Minnesota Romance Scam Victim Woman Charged with Embezzling Millions from Business and Exploiting Vulnerable Adult
Sharon Ann Schmalzriedt, 61, of Wabasha, Minnesota, a romance scam victim, faces serious criminal charges after allegedly embezzling over $3.75 million from a Lewiston business and stealing $17,150 from a vulnerable adult in her care. The funds, intended for business accounts and nursing home fees, were funneled to an online stranger.
Court documents reveal a months-long scheme that began in October 2019 where she stole and gave the money to her romance scammer.
Schmalzriedt, working remotely as the business’s bookkeeper, enjoyed trust and access to its finances. However, alarm bells sounded in May 2023 when the owner noted suspicious transfers to unfamiliar organizations – some even sharing routing numbers. An external audit confirmed the worst: Schmalzriedt had been systematically siphoning off millions.
When confronted, Schmalzriedt confessed to the embezzlement and admitted deleting transactions to cover her tracks.
Her motive? An online romance with a man named Erik Lockwood, who allegedly claimed he owed millions but needed US currency to access it. Schmalzriedt, caught in a web of deception and desperation, tapped into both her own funds and the business’s coffers, even neglecting the financial needs of a vulnerable adult under her care.
On December 20, Wabasha County Court charged Schmalzriedt with two counts: theft exceeding $35,000 and financial exploitation of a vulnerable adult exceeding $5,000. This case serves as a stark reminder of the potential pitfalls of online relationships and the devastating consequences of misplaced trust, both in business and personal settings.
According to ABC75 News
A Wabasha woman is facing criminal charges after allegedly embezzling over $3 million from a business and over $17,000 from a vulnerable adult in her care to send to a man she met online.
Sharon Ann Schmalzriedt, 61, was charged in Wabasha County Court on Dec. 20 with one count of theft over $35,000 and one count of financial exploitation of a vulnerable adult over $5,000.
A criminal complaint states that on April 17, agents with the Minnesota Bureau of Criminal Apprehension (BCA) were asked to assist in an investigation into a Lewiston, Minn. business that was defrauded out of millions of dollars.
The owner of the business told law enforcement that Schmalzriedt, a bookkeeper working remotely for the business, had embezzled over two million dollars since October 2019.
During her employment, Schmalzriedt was responsible for payroll, paying vendors, and maintaining the businesses’ financial records, according to the owner.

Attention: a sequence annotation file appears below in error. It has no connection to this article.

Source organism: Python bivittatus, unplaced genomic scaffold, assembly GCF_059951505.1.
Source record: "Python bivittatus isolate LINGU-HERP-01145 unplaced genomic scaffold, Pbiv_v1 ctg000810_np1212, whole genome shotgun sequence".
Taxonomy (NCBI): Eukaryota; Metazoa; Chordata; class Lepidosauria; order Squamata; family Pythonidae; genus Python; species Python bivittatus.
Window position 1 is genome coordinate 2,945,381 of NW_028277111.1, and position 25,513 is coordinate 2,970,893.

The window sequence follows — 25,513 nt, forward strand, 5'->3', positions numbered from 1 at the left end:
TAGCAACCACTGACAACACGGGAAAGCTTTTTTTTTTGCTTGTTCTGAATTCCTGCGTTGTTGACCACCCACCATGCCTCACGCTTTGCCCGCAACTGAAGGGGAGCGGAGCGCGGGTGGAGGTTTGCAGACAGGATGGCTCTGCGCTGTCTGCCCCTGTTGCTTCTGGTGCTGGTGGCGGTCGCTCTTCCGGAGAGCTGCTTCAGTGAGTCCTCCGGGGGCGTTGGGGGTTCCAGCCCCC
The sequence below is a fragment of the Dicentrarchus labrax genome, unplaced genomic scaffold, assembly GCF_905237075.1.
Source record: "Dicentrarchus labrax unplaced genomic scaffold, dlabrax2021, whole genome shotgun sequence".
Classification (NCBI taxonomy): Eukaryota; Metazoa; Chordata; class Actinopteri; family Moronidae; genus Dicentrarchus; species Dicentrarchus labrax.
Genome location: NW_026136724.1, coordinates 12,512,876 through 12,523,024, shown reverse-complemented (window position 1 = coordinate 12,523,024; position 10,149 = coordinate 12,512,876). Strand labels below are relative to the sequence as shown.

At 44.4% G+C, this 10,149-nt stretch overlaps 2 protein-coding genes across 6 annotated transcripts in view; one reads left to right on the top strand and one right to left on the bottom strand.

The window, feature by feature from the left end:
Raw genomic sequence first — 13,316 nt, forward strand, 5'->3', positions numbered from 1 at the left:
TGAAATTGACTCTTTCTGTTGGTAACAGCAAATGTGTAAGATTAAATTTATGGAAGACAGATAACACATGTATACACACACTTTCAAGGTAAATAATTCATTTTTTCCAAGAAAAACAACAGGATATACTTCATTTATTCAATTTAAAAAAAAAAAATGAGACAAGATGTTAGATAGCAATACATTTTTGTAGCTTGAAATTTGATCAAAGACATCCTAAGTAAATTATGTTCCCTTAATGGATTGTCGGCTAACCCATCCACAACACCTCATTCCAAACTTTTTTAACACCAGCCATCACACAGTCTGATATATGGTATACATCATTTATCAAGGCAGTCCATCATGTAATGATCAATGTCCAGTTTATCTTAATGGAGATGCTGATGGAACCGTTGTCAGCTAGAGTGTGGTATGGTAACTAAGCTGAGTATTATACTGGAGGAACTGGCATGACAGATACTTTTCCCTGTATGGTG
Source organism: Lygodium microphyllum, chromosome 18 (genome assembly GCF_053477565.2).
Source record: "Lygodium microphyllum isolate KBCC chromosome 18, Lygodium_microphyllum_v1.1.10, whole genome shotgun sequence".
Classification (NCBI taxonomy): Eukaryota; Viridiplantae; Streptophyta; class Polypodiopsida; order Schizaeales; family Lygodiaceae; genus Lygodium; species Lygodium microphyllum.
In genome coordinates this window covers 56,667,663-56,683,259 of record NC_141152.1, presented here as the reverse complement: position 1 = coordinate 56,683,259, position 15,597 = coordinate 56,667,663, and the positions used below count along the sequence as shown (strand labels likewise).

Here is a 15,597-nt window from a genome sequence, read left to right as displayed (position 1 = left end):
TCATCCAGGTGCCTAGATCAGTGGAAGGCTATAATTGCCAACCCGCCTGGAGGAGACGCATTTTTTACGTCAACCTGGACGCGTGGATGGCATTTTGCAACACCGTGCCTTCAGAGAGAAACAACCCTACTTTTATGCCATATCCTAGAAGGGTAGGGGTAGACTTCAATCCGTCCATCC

The owner of the business said he hired an outside firm to look into the business’s financial records after noticing multiple transfers of cash to organizations the business did not work with, some of which listed the same routing numbers for multiple businesses.
The complaint states that on Feb. 14, the owner asked Schmalzriedt to supply copies of the business ledger within two weeks. After two weeks, Schmalzriedt asked the owner for more time to provide copies. After reviewing the work Schmalzriedt had been doing, the outside firm found that she was deleting multiple payments from the business’s ledgers.
Schmalzriedt was fired from the business on March 31 for gross negligence, according to court records.
Agents with the BCA determined that the business lost $3,751,337 since the transactions began in October 2019.
In May, law enforcement officials interviewed Schmalzriedt, who told them that she had been having marital problems in October 2019 when she began an online relationship with a man named Erik Lockwood.
Lockwood allegedly told Schmalzriedt that he was owed $7 million from work he completed in Dubai, but he needed to borrow U.S. currency to acquire the money, according to the complaint. Lockwood told Schmalzriedt he would repay her for the money.
Schmalzriedt first began sending her own money, and then money she had permission to borrow from the business’s owner. However, Schmalzriedt started transferring money to businesses associated with Lockwood that the owner was not aware of.
While speaking with law enforcement, Schmalzriedt admitted she did not have permission to transfer the money and that she knew it was wrong. She also admitted to deleting transactions to hide the money transfers from the business’s owner.
Schmalzriedt told agents with the BCA that she had also taken $17,150 from a vulnerable adult in her care, which was meant to go to the victim’s nursing home.